An Evolving Dialogue: Talking Title IX

Secretary of Education Betsey DeVos made good on her promise to rescind Obama-era guidelines on how to adjudicate reports of campus sexual assault. Civil liberty groups are celebrating and survivors’ rights advocates are expressing outrage. What does it all mean?

The biggest change in the DOE’s interim guidance is that it allows universities and colleges to modify the standard of evidence in campus sexual assault cases: from a preponderance of evidence to a clear and convincing standard of proof.

How does this change how schools are communicating around Title IX, sexual assault and proactive steps they are taking to keep their campuses safe? Here are a few things for administrations to consider:

  1. The order is, in fact, optional; schools can choose which standard of evidence they will enforce during this interim period. If they choose to enforce the new guidelines would they essentially be admitting those accused of sexual assault haven’t been getting a fair shake since the Dear Colleague letter? It could certainly be viewed that way so it’s important to message carefully, e.g. that the institution is always willing to accept the latest and most informed guidance in how to handle these sensitive and difficult matters in the most equitable way possible.

 

  1. 2014 Guidelines stated that certain cases of sexual misconduct could not have an informal resolution. However, in the new Q & A issued by the Department of Education, both partiescan now voluntarily agree to participate in informal resolution after full disclosure of the allegations. This means that a facilitator/mediator can help resolve cases out of the public and media spotlight. This could allow for more survivors of sexual misconduct to come forward, understanding that this less-public option is available to them.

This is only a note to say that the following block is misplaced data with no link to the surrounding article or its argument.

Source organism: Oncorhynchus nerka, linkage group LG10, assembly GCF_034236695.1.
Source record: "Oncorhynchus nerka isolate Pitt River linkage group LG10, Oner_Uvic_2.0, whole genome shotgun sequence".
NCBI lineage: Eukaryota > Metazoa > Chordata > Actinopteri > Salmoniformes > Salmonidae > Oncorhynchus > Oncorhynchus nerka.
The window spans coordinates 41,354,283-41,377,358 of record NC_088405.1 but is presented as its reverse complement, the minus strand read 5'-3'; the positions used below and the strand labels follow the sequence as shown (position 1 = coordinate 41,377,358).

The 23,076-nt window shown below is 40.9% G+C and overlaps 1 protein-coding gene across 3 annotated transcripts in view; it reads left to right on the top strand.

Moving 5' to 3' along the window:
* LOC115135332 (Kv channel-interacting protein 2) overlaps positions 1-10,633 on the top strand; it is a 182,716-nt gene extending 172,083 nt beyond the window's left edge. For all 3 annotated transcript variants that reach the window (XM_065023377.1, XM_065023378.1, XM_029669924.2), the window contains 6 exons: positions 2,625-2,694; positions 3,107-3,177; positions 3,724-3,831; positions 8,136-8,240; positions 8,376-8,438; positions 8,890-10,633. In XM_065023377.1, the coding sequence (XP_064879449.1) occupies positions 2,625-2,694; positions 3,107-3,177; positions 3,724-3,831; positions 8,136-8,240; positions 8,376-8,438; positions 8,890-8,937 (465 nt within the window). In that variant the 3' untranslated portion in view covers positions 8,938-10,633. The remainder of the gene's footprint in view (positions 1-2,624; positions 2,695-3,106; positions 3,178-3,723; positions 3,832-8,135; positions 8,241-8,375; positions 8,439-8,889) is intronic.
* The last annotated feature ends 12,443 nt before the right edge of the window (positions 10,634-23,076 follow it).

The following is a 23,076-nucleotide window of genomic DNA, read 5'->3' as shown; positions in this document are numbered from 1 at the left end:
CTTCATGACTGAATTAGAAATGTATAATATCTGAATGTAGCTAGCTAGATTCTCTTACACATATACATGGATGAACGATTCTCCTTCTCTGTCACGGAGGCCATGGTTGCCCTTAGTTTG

1. For those schools looking to adopt the new clear and convincing standard, they are—in many ways—committing to a greater level of communication and transparency with both the survivor and the accused student. Two such examples:
    • All notes must be shared with both parties. It’s unclear whether this includes interview notes and witness summaries—both of which did not have to be shared under 2014 guidelines.
    • The respondent must now receive written notice of an investigation before they meet with investigators-members of the administration.

The debate on campus will continue.

One side will argue there has been a rush to judgement in many sexual assault cases since 2014 and that last Friday’s action is a step back towards a more equitable process. The other side will argue that all the hard work in recent years to expose the epidemic of campus sexual assault has been reversed. At worst, they’ll claim, sexual predators have been emboldened by DeVos’ order.

Communicating around Title IX, already a delicate dance, just got even more complex.

 

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